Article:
I was introduced to Kate Newby through a mutual friend, and when we met for quesadillas at Julio’s in Hyde Park I knew we would be friends. When I asked her to collaborate with me on a project for testsite, her first solo exhibition since moving to Texas in 2020, she enthusiastically accepted. Before she embarks on a project, Newby spends a substantial amount of time looking and thinking about the space where her works will temporarily dwell, observing and noting the prominent features of the site: the details, the interstitial spaces, of the built as well as the natural environment that surround a structure. Does the space have windows? Is it surrounded by a garden? Who uses it? And, for what purpose? These kinds of questions motivate Newby’s research process.
Observation and an attentiveness to perception and experience are also fundamental to her practice, which spans a range of media and processes, including textiles, ceramics, casting, glass, and more recently, metal working. She produces objects that often fit seamlessly into the architecture or grounds upon which the works will reside. Her works are always embedded, strung, and placed with an attention to their materiality, their form and functionality. In recent installations, she strung pieces of hand-blown clear glass across handmade ropes, transforming weighty glass blobs into optical devices that upend and shift our perspective, altering how the viewer perceives the world around them. This kind of subtle gesture is indicative of much of Newby’s practice. In other installations, she has incorporated clay-based objects that take the form of tiles embedded with marks or flora or both or strung long ceramics together in strands that resemble stalagmites or wind chimes that delineated spaces and functioned as instruments that make sounds when hung out of doors. More recently, Newby has begun carving bricks by hand, placing them side by side on the ground of the exhibition site. These brick installations can only be accessed by stepping directly onto their surfaces, and are further altered by the footsteps that contribute to the process that started with the artist’s hand. As such, Newby’s multi-part installations demand the viewer’s participation, and invite holding, touching, and a true engagement with the objects on view. They are not static objects, they are inherently ephemeral, and meant to be interacted with and enacted upon. Extending the possibilities for what sculpture can be is a byproduct of her expansive practice.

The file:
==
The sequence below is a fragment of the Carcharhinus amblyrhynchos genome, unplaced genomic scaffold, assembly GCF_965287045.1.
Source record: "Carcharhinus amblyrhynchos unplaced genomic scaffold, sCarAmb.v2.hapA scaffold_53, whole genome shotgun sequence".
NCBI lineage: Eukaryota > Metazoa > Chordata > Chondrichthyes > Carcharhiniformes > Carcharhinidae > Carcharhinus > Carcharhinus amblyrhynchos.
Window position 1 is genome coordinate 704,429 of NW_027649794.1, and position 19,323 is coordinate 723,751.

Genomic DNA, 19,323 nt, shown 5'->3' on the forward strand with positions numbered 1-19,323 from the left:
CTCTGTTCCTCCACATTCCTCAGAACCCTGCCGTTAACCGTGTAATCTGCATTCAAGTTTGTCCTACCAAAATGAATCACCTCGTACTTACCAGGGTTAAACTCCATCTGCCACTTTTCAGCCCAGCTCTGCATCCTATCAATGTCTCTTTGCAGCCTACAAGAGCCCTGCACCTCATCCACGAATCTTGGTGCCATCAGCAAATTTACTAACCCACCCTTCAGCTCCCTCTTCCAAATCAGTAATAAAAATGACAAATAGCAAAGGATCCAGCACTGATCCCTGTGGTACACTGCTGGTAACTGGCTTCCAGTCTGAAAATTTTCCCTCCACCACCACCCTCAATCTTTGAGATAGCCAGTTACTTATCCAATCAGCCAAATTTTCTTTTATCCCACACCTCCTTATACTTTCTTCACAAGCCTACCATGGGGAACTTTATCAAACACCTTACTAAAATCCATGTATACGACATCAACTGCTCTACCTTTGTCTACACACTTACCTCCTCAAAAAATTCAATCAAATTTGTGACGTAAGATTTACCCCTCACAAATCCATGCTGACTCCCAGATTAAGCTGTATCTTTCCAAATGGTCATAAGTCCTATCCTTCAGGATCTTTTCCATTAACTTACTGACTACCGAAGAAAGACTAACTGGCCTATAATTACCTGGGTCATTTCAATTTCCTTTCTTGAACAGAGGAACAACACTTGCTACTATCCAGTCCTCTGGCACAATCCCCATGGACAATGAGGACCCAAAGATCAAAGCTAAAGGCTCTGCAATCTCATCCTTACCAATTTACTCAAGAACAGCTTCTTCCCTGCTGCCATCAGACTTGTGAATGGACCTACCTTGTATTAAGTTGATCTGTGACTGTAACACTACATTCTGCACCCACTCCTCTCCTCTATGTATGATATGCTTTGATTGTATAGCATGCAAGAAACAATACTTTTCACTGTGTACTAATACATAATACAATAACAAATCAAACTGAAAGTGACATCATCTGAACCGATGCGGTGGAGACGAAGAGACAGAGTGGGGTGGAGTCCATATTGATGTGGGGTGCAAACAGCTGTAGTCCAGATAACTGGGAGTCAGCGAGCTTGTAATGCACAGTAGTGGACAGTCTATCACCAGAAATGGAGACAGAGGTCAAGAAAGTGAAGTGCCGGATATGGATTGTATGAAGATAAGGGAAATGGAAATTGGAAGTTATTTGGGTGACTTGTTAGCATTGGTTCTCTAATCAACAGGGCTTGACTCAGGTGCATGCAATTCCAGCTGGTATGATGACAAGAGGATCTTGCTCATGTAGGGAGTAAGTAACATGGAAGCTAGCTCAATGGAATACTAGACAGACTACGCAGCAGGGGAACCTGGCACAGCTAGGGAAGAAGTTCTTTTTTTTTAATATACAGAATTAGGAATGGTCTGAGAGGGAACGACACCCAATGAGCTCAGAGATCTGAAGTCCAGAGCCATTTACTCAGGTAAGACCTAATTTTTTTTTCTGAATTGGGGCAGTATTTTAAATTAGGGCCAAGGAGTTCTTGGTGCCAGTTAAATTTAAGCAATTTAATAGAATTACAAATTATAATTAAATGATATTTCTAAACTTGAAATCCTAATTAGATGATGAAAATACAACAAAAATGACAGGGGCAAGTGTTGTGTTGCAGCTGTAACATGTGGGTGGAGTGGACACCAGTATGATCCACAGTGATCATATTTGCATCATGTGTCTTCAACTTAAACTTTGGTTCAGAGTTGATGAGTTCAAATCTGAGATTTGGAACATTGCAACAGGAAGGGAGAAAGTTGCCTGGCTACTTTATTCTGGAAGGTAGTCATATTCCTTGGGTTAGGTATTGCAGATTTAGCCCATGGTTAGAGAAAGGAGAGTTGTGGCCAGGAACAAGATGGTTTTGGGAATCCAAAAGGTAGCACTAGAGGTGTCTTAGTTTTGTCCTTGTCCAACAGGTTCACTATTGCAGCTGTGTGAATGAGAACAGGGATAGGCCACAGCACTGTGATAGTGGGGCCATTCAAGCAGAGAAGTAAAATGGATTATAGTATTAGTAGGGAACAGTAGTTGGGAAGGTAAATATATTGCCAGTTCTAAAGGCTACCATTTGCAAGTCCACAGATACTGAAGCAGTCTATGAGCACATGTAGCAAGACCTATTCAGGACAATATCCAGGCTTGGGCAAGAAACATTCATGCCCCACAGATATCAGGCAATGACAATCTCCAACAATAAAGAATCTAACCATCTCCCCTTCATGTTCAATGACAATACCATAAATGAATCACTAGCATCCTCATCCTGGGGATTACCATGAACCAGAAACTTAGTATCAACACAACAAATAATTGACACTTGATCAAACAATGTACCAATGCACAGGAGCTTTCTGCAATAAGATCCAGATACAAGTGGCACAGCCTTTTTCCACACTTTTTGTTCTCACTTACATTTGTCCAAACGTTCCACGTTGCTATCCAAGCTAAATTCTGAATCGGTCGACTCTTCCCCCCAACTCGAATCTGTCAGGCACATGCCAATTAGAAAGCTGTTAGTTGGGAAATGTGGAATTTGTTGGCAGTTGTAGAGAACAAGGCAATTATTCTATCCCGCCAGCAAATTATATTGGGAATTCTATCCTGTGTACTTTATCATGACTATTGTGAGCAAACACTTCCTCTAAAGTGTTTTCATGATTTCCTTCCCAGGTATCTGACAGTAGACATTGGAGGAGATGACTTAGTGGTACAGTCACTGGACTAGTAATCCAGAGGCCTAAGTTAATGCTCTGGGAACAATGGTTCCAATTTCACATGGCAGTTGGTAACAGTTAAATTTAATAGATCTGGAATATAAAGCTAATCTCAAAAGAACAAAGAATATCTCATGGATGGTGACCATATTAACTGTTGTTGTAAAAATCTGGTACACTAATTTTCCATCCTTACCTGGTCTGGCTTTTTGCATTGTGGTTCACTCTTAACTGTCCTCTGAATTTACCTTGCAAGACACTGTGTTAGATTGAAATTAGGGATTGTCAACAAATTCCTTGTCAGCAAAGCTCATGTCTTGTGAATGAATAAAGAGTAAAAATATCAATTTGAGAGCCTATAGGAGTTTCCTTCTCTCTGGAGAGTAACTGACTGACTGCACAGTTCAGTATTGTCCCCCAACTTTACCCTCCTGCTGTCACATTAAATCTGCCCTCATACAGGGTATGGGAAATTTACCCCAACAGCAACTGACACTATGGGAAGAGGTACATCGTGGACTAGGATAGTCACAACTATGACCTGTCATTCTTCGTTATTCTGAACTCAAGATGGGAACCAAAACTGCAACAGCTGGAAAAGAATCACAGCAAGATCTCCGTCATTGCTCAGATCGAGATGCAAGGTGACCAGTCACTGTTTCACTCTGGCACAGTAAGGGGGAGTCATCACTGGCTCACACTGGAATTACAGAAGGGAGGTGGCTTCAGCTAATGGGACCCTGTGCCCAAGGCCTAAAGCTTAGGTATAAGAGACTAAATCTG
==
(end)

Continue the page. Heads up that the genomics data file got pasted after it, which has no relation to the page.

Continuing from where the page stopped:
For Feel noise at testsite, Newby created a number of new works that are primarily installed in the backyard of testsite. Glazed tiles climb the fence along the west side of the garden, their shape given by local collaborators; ceramic pieces are configured into a “dirt mural” on the far side of the house; and glass pieces are suspended with ropes and positioned to reflect the greenery and houses on all sides. Together, these elements direct our attention to the support structures of the home: the fencing, the garden beds, and the armatures that suspend shaded canopies, which provide containment and care.